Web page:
Stats Made Easy

Practical Tools for Effective Experimentation

Thursday, February 28, 2008

Not always right, but never in doubt

This is the motto of those fearless few, such as successful surgeons, who forge ahead with never a look back. As they progress, by-standers bullets just bounce off these never-doubters impervious armor. Assuming it’s true that such confidence (if not outright arrogance) is not misplaced, this a highly desirable trait for doctors, lawyers and other professionals (such as statistical consultants) that others rely upon for good advice on critical matters. Umpires and referees mustn't ever waver in their calls, but as all fans would doubtless agree, bad judgments are made every game, especially against their home team. Also, consider the current race for the American Presidency – do you hear any candidates saying that they doubt the country can ever be put back on the proper path (right or left, depending on party)?

Trouble comes when an expert in a specific area cannot acknowledge incompetence in other endeavors. If you ever run into such a maddening individual who dismisses your greater experience in an area of primary interest, consider this premise of neurologist Robert A. Burton: Certainty arises out of involuntary brain mechanisms that function independently of reason, which I paraphrased from this author's web page for the newly-published book On Being Certain.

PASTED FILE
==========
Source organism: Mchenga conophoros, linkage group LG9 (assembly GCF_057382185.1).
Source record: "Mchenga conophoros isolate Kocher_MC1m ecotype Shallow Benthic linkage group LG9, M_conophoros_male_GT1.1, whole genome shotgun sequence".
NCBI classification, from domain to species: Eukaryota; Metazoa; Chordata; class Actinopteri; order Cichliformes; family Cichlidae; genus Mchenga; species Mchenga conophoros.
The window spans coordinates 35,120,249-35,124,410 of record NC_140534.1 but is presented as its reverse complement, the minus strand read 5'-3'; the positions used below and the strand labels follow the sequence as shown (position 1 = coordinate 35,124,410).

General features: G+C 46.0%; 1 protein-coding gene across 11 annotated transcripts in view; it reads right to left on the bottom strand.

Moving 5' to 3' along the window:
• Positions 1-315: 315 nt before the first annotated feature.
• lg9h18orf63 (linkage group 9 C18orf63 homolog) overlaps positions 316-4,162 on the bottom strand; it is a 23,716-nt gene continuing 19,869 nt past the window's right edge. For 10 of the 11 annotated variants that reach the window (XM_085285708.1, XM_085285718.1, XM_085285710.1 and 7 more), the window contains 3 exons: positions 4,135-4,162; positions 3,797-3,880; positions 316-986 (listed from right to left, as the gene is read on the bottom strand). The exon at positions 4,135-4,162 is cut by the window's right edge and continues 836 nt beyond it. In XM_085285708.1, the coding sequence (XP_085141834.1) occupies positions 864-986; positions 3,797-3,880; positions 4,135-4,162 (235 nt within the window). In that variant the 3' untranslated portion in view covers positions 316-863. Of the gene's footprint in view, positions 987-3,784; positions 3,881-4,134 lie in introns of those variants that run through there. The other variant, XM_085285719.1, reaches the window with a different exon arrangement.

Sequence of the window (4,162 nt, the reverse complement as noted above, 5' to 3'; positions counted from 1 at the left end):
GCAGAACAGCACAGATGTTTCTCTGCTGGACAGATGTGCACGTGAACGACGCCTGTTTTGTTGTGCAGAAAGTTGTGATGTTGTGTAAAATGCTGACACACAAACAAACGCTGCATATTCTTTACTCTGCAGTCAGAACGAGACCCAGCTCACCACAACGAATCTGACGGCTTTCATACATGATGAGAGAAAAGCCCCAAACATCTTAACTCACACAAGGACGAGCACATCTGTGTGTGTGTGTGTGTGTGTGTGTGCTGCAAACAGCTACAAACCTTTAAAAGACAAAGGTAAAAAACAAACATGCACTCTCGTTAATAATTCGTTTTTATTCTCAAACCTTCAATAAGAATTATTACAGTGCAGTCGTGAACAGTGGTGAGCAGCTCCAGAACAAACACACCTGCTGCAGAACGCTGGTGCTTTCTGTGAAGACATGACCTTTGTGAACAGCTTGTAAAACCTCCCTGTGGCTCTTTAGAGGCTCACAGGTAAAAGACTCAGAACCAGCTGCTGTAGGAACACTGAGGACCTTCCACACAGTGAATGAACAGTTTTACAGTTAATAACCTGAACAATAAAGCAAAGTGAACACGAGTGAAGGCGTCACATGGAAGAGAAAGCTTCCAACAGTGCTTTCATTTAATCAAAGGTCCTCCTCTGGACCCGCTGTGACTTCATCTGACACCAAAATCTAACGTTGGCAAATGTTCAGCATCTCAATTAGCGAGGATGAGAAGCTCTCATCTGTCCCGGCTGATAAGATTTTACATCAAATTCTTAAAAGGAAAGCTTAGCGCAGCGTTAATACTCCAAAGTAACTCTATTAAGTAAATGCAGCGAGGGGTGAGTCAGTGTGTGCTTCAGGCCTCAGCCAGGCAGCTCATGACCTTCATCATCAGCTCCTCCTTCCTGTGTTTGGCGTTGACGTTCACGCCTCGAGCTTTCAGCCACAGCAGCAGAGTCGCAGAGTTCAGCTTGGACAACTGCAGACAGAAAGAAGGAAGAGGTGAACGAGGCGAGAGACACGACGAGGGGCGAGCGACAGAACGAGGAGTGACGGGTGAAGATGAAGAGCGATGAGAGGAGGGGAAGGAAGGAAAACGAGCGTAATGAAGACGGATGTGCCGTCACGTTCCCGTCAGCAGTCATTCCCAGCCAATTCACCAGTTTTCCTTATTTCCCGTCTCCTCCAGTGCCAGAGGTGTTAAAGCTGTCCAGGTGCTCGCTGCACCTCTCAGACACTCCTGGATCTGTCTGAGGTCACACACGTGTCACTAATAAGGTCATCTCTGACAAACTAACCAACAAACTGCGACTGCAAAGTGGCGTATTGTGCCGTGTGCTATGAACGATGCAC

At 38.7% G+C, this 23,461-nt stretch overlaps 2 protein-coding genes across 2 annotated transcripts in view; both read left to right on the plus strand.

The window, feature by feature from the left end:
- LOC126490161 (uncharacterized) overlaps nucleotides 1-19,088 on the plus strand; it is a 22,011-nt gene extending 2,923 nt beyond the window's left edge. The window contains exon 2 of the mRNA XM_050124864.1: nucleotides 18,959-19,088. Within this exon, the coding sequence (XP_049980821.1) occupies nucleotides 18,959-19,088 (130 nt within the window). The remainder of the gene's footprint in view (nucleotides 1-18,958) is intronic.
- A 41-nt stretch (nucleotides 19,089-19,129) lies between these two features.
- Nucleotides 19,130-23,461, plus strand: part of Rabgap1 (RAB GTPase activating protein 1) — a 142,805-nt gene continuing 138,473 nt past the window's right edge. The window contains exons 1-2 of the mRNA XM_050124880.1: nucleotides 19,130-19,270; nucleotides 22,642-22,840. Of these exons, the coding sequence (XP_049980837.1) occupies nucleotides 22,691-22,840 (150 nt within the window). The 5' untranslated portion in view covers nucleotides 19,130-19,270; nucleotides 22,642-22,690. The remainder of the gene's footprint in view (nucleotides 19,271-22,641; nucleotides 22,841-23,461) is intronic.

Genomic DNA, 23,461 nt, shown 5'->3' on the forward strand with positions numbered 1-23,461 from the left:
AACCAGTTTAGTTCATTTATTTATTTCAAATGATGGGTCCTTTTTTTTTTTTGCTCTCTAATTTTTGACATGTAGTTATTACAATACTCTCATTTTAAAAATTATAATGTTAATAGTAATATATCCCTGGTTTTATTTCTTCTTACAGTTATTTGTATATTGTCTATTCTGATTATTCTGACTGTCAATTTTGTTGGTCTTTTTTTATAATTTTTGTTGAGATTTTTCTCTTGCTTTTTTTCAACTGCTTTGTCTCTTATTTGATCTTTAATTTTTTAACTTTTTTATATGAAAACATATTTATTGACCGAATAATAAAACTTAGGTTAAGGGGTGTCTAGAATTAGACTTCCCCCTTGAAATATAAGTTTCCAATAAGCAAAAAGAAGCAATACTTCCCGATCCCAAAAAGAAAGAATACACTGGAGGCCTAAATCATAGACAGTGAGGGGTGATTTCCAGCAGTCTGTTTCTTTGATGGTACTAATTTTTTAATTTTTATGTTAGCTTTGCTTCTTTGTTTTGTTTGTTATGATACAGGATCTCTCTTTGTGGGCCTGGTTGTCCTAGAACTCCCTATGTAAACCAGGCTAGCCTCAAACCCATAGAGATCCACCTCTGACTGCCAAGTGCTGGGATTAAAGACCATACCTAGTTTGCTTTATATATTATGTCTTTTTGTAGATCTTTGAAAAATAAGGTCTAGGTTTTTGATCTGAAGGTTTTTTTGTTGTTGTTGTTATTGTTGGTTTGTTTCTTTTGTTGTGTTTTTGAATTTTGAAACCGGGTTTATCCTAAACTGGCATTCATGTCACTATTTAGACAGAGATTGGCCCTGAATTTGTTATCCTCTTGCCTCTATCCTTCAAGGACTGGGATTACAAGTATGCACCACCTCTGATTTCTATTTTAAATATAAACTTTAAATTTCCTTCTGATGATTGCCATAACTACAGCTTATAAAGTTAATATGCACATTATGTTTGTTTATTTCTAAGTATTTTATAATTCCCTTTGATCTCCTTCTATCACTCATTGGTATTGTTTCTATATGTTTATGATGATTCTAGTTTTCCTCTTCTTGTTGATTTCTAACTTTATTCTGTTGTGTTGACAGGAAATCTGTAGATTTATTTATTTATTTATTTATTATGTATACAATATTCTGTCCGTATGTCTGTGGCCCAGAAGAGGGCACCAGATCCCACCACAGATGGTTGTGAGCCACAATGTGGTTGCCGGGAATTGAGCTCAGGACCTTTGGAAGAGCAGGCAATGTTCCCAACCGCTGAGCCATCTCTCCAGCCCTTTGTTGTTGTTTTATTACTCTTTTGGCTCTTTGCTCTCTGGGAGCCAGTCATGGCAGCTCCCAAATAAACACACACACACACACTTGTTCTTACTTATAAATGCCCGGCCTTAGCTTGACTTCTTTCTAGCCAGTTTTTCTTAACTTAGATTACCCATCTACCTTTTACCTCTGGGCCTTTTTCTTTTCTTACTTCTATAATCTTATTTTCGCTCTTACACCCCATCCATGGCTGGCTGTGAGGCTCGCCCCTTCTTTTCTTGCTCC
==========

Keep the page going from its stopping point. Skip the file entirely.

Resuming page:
Obviously ignorance is bliss in my case, because I am not the least bit interested in reading Burton’s book – it will undermine my confidence in the few things I really feel certain about. Ever since I saw someone at an American Statistical Association conference wearing a shirt proclaiming that “Statistics Means Never Having to Say You’re Certain” it’s been hard for me to develop 100 percent confidence in anything. To be told that I am manifesting an ephemeral mental state like anger or other emotions when I leave no doubt in pillars of certainty such as ‘2 plus 2 equals 4’ would be too much for me to bear.

Can Burton possibly be right? No way! I doubt it very much.


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